The Need for Healing in the Face of Hate
Yesterday, the peace of a summer day was again shattered by hate and acrimony which inevitably turned violent, leading to the tragic death of a young woman and serious injuries to many more, as well as the deaths of two state troopers whose helicopter accidentally crashed while assisting in law enforcement efforts. The scenes captured in video and pictures of a car slamming into a crowd of protesters and onlookers in Charlottesville and the dark chaos and strife before that awful event are heart-wrenching and painful to view.
Joining with the statement of the U.S. Conference of Catholic Bishops, “We offer our prayers for the family and loved ones of the person who was killed and for all those who have been injured. We join our voices to all those calling for calm.” Our prayer also is that our society and culture find ways to rise above the forces of fear and antagonism and work instead for a society of true unity, peace and justice.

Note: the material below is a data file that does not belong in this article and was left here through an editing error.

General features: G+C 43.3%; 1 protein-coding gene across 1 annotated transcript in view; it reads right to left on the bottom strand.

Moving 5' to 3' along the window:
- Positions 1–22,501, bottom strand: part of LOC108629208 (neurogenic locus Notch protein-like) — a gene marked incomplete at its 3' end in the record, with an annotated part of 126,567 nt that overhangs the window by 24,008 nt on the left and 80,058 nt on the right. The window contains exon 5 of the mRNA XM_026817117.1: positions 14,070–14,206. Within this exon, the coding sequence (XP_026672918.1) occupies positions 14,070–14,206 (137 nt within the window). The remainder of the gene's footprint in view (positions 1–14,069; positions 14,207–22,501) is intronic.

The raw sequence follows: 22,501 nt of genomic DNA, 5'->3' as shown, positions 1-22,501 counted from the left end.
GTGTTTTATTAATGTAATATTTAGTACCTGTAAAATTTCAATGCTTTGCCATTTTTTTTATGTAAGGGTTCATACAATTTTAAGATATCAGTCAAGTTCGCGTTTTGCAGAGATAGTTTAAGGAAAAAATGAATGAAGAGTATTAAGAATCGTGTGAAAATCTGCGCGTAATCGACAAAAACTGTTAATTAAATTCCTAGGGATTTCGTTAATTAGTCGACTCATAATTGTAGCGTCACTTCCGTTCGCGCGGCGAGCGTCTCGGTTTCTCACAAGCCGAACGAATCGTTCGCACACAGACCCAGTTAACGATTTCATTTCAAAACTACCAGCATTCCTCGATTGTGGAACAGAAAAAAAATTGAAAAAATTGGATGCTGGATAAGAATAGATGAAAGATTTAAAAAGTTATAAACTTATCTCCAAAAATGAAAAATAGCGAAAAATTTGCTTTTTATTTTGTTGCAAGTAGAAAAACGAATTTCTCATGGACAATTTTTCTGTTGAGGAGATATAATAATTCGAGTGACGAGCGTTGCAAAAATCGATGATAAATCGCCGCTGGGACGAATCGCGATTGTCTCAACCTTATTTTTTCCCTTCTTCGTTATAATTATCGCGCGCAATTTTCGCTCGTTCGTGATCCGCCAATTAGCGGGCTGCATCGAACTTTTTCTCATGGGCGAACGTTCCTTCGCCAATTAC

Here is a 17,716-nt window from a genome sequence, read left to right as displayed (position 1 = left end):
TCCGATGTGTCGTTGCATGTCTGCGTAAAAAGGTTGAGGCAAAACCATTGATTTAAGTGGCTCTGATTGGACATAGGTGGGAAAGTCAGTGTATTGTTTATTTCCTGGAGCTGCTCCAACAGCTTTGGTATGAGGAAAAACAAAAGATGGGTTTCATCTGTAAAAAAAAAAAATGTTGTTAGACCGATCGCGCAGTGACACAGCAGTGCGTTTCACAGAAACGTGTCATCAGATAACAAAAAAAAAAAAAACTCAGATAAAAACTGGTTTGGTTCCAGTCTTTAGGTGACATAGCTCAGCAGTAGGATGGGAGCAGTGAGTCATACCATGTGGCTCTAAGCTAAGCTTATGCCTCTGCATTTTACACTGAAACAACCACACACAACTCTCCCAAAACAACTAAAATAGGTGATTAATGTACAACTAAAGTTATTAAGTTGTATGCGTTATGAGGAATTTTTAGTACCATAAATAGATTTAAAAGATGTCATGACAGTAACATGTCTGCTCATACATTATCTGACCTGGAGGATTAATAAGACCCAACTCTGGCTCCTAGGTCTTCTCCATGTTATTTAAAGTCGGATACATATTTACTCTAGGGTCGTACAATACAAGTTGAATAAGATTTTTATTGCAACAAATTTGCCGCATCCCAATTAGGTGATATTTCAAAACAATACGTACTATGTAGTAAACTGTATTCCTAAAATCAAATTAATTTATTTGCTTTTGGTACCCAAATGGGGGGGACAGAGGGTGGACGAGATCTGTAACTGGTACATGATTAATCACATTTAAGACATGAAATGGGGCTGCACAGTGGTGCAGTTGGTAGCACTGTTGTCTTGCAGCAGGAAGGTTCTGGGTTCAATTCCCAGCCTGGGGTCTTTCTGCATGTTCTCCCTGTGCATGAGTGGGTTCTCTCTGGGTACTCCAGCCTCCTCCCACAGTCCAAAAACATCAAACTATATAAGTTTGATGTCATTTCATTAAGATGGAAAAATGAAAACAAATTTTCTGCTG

We must always identify hate for what it is, but the inevitable pointing of fingers of blame after the fact only entrenches division. We as a nation must also engage in soul searching about how it is that there is so much social unrest and violence in our communities. After years of seeing the flames of resentment and division fanned by incitement to bitterness and distrust, should we not now be actively seeking reconciliation and a return to civility?
At this time, as Christians, as disciples of Jesus, we must redouble our efforts to bear a witness for peace and the common good. As people of good will and faith in God, in solidarity with the victims of hate and violence, let us stand together in prayer and work for healing and unity in our country.